• "The Conferees expect institutions that offer distance education to have security mechanisms in place, such as identification numbers or other pass code information required to be used each time the student participates in class time or coursework on-line. As new identification technologies are developed and become more sophisticated, less expensive and more mainstream, the Conferees anticipate that accrediting agencies or associations and institutions will consider their use in the future. The Conferees do not intend that institutions use or rely on any technology that interferes with the privacy of the student and expect that students' privacy will be protected with whichever method the institutions choose to utilize."
us department of education rule making phase
US Department of Education Rule-making phase

The HEOA requires the regional accrediting agencies to implement key provisions of the HEOA prior to the issuing of rules by the US Department of Education

us department of education
US Department of Education
  • Has created five functional committees to deal with breadth of issues included in the law
  • Members for each committee recruited via the Federal Registry
  • Committees began meeting in March
  • Committees continue to meet – committee charged with Distance Education completed their work as concerns Distance Education as of May 20th
committee language
Committee Language

602.17 Application of standards in reaching an accreditation decision.

(g) Requires institutions that offer distance education or correspondence education to have processes in place through which the institution establishes that the student who registers in a distance education or correspondence education course or program is the same student who participates in and completes the course or program and receives the academic credit. The agency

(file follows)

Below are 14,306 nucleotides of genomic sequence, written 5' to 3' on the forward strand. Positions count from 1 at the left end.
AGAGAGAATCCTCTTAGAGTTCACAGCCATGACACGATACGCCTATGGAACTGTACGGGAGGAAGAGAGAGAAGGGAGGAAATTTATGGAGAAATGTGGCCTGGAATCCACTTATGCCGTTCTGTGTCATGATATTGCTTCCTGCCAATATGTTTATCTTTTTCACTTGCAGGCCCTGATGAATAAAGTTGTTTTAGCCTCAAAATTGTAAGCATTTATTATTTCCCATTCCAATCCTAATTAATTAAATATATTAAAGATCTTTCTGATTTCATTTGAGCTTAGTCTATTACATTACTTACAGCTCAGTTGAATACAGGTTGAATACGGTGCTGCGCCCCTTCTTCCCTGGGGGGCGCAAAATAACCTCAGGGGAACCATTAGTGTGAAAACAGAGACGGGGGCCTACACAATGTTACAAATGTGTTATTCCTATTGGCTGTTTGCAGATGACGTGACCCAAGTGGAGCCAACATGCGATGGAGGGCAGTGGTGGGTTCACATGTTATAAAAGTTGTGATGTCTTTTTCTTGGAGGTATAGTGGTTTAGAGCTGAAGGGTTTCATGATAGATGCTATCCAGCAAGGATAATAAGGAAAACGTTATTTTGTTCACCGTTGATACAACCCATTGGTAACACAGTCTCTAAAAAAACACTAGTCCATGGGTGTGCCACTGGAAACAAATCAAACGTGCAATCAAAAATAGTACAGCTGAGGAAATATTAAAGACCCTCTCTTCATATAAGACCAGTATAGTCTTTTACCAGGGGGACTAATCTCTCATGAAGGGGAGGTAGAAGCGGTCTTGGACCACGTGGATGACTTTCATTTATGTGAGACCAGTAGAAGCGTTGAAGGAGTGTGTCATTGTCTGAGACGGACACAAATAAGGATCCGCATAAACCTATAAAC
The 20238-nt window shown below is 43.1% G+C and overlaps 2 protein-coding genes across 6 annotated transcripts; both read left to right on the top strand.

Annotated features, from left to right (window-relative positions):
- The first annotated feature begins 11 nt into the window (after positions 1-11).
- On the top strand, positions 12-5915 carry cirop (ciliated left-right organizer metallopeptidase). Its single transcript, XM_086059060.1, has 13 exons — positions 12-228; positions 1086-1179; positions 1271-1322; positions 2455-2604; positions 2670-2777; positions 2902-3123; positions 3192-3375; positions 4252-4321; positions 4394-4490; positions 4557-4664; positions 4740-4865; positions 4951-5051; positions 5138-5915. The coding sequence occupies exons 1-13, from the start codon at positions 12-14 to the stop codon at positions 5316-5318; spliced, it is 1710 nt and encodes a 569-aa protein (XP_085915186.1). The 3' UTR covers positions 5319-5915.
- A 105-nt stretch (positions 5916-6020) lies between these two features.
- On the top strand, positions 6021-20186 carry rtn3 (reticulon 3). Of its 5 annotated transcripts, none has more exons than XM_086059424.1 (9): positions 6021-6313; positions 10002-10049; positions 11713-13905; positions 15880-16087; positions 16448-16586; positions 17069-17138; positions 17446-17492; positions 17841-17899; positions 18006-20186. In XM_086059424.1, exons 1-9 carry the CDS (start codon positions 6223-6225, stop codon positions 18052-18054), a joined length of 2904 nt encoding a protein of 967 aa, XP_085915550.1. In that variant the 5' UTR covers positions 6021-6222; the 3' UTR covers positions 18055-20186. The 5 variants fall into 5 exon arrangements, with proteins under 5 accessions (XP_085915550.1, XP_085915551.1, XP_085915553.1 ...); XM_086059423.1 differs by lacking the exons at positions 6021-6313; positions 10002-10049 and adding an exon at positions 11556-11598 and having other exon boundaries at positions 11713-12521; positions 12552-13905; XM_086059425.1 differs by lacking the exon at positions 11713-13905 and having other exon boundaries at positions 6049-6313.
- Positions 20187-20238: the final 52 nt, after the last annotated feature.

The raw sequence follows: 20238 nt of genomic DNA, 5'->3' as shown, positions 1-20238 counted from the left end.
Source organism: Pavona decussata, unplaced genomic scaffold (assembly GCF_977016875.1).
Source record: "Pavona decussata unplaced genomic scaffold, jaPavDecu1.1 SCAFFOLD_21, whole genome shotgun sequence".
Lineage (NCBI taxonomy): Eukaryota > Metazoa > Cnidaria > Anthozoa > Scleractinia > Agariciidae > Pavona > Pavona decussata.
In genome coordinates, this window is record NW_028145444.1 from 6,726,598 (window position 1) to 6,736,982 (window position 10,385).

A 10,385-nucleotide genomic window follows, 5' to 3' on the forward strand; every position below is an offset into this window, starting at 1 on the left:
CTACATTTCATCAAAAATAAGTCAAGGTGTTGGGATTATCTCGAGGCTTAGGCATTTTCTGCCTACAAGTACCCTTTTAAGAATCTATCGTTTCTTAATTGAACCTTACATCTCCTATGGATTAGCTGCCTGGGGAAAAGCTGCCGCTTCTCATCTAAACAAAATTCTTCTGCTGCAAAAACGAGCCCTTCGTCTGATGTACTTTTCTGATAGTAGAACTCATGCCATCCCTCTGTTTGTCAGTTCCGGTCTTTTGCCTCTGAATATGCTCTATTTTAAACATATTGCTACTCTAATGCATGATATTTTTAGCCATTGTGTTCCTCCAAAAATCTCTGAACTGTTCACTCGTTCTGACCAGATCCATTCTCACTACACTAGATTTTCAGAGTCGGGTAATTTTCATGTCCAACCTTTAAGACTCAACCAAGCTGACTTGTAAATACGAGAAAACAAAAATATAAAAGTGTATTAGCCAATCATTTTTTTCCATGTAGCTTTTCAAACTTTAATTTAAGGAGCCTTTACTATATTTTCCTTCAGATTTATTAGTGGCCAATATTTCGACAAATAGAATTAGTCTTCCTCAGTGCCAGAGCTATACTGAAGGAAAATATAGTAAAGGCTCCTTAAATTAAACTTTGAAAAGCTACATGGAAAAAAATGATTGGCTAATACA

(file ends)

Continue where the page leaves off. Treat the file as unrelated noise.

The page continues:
(1) Requires institutions to verify the identity of a student who participates in class or coursework by using, at the option of the institution, methods such as --

  • (i) A secure login and pass code;
  • (ii) proctored examinations; and
  • (iii) New or other technologies and practices that are effective in verifying student identification;

(2) Makes clear in writing that institutions must use processes that protect student privacy and notify students of projected additional student charges associated with verification of student identity, if any , at the time of registration or enrollment.

committee language13
Committee Language

600.2 Definitions

Correspondence course:

(1) A course provided by an institution under which the institution provides instructional materials, by mail or electronic transmission, including examinations on the materials, to students who are separated from the instructor. Interaction between the instructor and the student is limited, is not regular and substantive, and is primarily initiated by the student. Correspondence courses are typically self-paced.

(2) If a course is part correspondence and part residential training, the Secretary considers the course to be a correspondence course.

(3) A correspondence course is not considered distance education.

committee language14
Committee Language

602.16 Accreditation and preaccreditation standards.

(c) If the agency has or seeks to include within its scope of recognition the evaluation of the quality of institutions or programs offering distance education or correspondence education, the agency's standards must effectively address the quality of an institution's distance education or correspondence education in the areas identified in (a) (1). The agency is not required to have separate standards, procedures, or policies for the evaluation of distance education or correspondence education;

committee language15
Committee Language

602.3 Correspondence Education means: